Just moments into God Friended Me Season 1 Episode 1 it's evident that CBS' new installment is rather ambitious.
It hopes to bring religion, or at least a sense that there is some greater power, back into our daily lives, especially for Miles Finer, an outspoken atheist who shares his beliefs about there not being a "god" on his up-and-coming podcast, The Millennial Prophet.
We've all met someone like Finer in our personal lives; a person so affected by a traumatic event in his life that he's lost all faith.
Surely, if there were a God, his mother would never have died in a car accident shortly after beating cancer.
Miles may tell people he doesn't believe, but by simply screaming up to the heavens when his Sirius XM pitch is deleted proves that he does believe someone occupies that space above him.
Given his religious upbringing as a preacher's kid, it's almost expected that something begins testing his faith. And in this social media-laden age, God reaches out to him by friending him on social media.
It's a comical twist — one that we open with welcome arms — on a recurring premise. And therein lies the show's biggest problem — how will it stand out amongst all the other "reluctant and doubtful prophet" shows.
I just want to help people take responsibility for their own lives. I think we'd all be better off if we did.
What the show has going for them is a lovable cast that makes it acceptable to believe everything that happens in the heavily-loaded plot.
We know God isn't really recruiting disciples through social media nor is he hacking Miles computer, but mostly, we don't really care.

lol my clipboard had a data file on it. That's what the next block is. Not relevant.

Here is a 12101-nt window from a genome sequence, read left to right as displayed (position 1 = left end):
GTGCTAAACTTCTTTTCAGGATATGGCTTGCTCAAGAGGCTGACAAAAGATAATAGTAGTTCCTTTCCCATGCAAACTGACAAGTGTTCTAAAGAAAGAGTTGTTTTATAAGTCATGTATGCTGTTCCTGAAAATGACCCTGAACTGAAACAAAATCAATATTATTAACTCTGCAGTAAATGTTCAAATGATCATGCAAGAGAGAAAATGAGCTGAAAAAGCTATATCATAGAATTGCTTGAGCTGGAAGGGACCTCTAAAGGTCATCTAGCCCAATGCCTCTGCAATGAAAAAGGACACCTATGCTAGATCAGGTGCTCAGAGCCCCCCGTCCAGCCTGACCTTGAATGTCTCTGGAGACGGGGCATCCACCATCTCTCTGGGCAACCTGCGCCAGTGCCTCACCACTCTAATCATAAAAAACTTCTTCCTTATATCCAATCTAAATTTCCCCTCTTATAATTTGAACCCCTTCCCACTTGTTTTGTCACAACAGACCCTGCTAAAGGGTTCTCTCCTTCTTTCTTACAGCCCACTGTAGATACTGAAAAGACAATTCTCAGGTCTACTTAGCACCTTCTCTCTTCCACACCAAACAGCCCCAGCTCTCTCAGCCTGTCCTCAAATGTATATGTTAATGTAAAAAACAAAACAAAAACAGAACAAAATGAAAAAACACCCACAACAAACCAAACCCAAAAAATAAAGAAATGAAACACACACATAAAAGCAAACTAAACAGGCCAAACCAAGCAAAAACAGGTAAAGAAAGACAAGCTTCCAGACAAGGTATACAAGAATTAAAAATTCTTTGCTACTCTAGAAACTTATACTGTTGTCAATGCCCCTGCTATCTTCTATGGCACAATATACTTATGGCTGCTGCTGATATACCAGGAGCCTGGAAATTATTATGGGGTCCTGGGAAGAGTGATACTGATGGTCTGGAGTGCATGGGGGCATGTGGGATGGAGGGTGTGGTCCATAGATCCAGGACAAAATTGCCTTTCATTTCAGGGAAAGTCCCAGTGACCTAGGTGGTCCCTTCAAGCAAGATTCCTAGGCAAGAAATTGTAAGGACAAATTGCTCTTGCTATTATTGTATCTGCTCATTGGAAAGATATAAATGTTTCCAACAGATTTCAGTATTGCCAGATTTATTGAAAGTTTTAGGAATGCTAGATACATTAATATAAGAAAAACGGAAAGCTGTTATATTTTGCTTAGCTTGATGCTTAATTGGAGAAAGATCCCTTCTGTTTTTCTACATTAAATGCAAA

We don't question what is really happening when the alarm clock begins playing "Human" by Rag'n'Bone Man in the middle of the night.
When the 1995 Easter classic "Moses" takes over his computer screen and deletes his pitch to Sirius XM, we take it for what it is.
And really, there's no explanation for why God turned up the heat in his apartment to nearly three-digit temperatures, but we don't stop to question it because again, it is what it is.
Though the show-title can be offputting for non-believers and believers alike, most of what transpires during God Friended Me Season 1 Episode 1 is a lighthearted approach at starting the conversation around faith rather than trying to convert anyone.
Even God isn't referred to in a traditional sense but as a more ambiguous force that's up to one's interpretation.
Right off the bat, the show does something that I admire — it makes you question why things happen and best of all, forces you to think that everything happens for a reason.
There is "the" plan, there is your reaction to the plan, there are people who you are meant to meet, there are people who come into your life to teach you a lesson, and there are people on whom you're meant to instill some wisdom.
I thought I had it all figured out but then something happened and it changed my life forever. There is no proof of god anywhere in the universe.
And if done right, the audience will continue to be pushed towards finding the deeper meaning in occurrences that might seem otherwise mundane or ordinary.
Miles and Cara were brought together by the "God" account, but their stories as we find out are much more intertwined.
There has to be more to why their path's crossed again all these years later.
It's obvious that there is a love story forming between them because that's just the nature of television, but depending on how it's handled, it could either be a heavenly love story or a forced one.